Time to Shine
Mauboussin's New York flagship by David Rockwell sparkles like a jewel
Jen Renzi -- Interior Design, 4/1/2009 12:00:00 AM
David Rockwell hates shopping. “Yuck! I like to get in and out of stores fast,” the architect proclaims. Perhaps that’s why, despite designing prolifically in every other genre, from transportation to theater, the Rockwell Group has largely shunned retail. “It’s been a while since we’ve done a boutique,” he admits. “They usually don’t excite me.”
What did, however, was the opportunity to envision a U.S. flagship for Mauboussin. Rockwell was intrigued by the 182-year-old French jeweler’s commitment to the visual and culinary arts, which translated into a multidisciplinary brief for a combination shop, patisserie, and event space. “As an artistic jeweler, we were looking for a store that would express emotion and allow clients to dream,” Mauboussin CEO Alain Nemarq explains. That was music to Rockwell’s ears. “We could take our interest in storytelling and ritual and apply it to a category we hadn’t really explored,” he says.
The 7,500-square-foot boutique fills a 19th-century town house with a modernized facade that defers to flashier neighbors such as Jimmy Choo and Roberto Cavalli. Subverting any expectations of Upper East Side stuffiness, the security guard coaxes visitors with a smile. “Come on in. It’s like a nightclub in here,” he whispers conspiratorially. Rockwell adds, “The building blends quietly into its surroundings, so visitors are completely surprised by what’s inside.”
Surprised, indeed. The moody foyer centers on a giant “bouquet” of clear resin flowers based on Mauboussin’s logo—each proffering a sparkling gem in a bubble at the center of the four petals. “These surreal installations play with scale and proportion. It’s a cheeky commentary on the small size of the objects displayed,” Rockwell explains. (Surely he’s not referring to the 6-carat diamond showcased in the bridal salon on the third story.)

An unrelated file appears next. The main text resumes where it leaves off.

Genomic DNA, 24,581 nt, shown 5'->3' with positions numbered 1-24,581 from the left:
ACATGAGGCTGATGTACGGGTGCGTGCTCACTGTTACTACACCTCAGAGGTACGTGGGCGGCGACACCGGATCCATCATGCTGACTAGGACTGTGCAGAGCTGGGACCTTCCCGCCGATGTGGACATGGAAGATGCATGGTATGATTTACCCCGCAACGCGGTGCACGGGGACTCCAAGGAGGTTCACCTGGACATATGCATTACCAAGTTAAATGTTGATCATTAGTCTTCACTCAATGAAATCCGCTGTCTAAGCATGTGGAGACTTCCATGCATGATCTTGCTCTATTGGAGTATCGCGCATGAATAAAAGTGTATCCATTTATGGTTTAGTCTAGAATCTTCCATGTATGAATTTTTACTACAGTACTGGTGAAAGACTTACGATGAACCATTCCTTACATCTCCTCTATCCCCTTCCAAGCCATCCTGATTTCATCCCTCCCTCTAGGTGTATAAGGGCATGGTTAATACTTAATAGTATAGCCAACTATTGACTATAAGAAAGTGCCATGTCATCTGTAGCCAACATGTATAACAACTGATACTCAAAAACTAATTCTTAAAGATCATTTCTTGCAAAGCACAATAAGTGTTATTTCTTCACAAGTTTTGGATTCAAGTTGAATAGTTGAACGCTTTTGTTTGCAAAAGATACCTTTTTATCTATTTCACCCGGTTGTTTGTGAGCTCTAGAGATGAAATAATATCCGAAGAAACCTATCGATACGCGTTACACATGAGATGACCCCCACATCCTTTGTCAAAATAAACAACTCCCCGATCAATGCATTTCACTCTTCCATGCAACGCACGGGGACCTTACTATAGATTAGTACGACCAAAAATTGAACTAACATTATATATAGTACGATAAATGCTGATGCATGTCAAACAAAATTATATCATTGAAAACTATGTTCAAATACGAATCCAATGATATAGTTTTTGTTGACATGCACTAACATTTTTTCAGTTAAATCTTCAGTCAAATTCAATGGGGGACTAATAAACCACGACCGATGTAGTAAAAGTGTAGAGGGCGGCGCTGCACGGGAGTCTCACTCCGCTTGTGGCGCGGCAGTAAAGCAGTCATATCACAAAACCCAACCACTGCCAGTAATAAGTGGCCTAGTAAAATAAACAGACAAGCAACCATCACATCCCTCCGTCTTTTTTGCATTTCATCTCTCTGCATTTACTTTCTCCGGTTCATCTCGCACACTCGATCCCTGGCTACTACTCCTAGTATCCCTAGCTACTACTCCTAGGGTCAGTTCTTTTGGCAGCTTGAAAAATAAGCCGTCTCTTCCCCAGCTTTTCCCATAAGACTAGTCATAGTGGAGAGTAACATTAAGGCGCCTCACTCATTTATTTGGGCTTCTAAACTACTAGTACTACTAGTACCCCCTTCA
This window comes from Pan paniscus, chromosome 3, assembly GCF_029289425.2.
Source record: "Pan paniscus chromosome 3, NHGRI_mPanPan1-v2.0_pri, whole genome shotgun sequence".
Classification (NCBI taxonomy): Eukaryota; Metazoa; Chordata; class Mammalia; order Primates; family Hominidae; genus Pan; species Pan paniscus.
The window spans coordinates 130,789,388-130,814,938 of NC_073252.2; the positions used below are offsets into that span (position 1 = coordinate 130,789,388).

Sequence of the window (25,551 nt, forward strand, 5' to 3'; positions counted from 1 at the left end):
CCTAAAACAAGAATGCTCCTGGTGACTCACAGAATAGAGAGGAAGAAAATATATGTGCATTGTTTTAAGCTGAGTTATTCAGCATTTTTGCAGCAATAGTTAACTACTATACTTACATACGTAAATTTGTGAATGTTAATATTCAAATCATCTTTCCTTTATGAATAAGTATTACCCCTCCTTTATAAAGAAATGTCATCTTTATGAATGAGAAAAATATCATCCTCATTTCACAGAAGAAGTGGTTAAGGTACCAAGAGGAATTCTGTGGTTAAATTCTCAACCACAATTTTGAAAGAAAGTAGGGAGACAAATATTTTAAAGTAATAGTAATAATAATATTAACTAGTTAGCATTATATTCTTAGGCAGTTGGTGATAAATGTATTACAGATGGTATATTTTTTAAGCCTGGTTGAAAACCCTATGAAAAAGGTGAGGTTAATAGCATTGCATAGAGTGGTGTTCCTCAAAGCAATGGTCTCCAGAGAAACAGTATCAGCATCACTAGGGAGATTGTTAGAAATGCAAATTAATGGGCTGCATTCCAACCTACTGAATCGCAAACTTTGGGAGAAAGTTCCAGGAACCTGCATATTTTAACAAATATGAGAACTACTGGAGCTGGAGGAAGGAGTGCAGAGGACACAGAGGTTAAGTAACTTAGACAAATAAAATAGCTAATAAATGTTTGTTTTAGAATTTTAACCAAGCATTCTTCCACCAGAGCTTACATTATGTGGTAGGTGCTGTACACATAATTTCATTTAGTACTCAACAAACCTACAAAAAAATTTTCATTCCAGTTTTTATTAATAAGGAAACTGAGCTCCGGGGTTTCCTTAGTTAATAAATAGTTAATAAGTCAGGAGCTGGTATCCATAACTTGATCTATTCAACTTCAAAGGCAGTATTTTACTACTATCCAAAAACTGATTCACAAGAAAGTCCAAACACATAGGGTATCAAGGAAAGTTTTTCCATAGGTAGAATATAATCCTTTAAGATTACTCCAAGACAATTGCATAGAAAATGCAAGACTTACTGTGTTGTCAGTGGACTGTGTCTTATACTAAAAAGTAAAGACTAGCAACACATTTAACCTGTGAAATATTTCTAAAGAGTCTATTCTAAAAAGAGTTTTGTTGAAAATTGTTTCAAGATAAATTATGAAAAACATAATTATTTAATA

The ground-level sales floor has a residential vibe. “It’s an environment that inspires customers to linger,” Nemarq says. There’s no hard sell, just an array of covetable emerald rings and sapphire bracelets displayed under glass, in black lacquered boxes poised on elegantly tapered copper-finished legs. Transactions are conducted from the comfort of oversize wingbacks upholstered in complementary colors of leather, bronze on the front and black on the button-tufted back.
Precious and semiprecious stones glisten against a backdrop of blue-cerused oak floorboards and a textured charcoal-gray wall covering. It’s stitched with copper wire that traces the outline of moldings, a nod to the building’s former life as a house. The stitching is incomplete, as if worn by the passing of time.
A swath of mirror-shard panels rises through apertures to unify the lower three stories—it’s like walking up to a 30-foot-tall diamond. Other repeated elements instill cohesion, too. In addition to the wingbacks, display cases, faux moldings and paneling, and heavily grained oak planks, the same glass-beaded wallpaper embellishes sections of walls and ceilings and wraps the drum shades of pendant fixtures. Colors and finishes, however, change to reflect different merchandise. The second-story diamond salon, for instance, has gunmetal upholstery, etched graphite walls inset with antiqued mirror, and silver-cerused floorboards.
Appropriately, the bridal salon is all white. “Straight out of a Fellini movie,” Rockwell says. Strips of lace imitate picture moldings, framing panels of padded satin; gatherings of tulle descend from ceiling cutouts like the bottom of a skirt; and giant ostrich-feather fans stand on the floor to divide pairs of wingbacks from each other. The pale colors and the ample sunlight posed a challenge, he adds: “Creating sparkle is difficult in such a bright room.” A sophisticated fiber-optic system, spotlighting individual gems, amps up the shine. So does a case full of glittering loose diamonds. It’s surmounted by a magnifying glass, track-mounted to slide back and forth, and supported by slim champagne-polished aluminum legs.
One flight up, a brick-walled patisserie called the Salon de Gourmandises sells chocolates alongside leather handbags and diamond-encrusted watches. While sipping cappuccinos, customers can mull over purchases or be further tantalized by jewels displayed in tiered glass cases that fan out over the leather tabletops like peacock’s tails. The biomorphic sculptures in shiny canary yellow, turquoise, or cherry-red resin are by Marine Delterme, a onetime jewelry designer for Mauboussin and longtime friend of Carla Bruni-Sarkozy. The figures appear again in the VIP penthouse, where the company hosts private dinners by notable French chefs.
At night, the building itself transforms into a sculpture, as a kaleidoscopic loop of Mauboussin baubles is rear-projected onto shades covering the windows. “I may not subscribe to retail therapy,” Rockwell says. “But window-shopping I love.”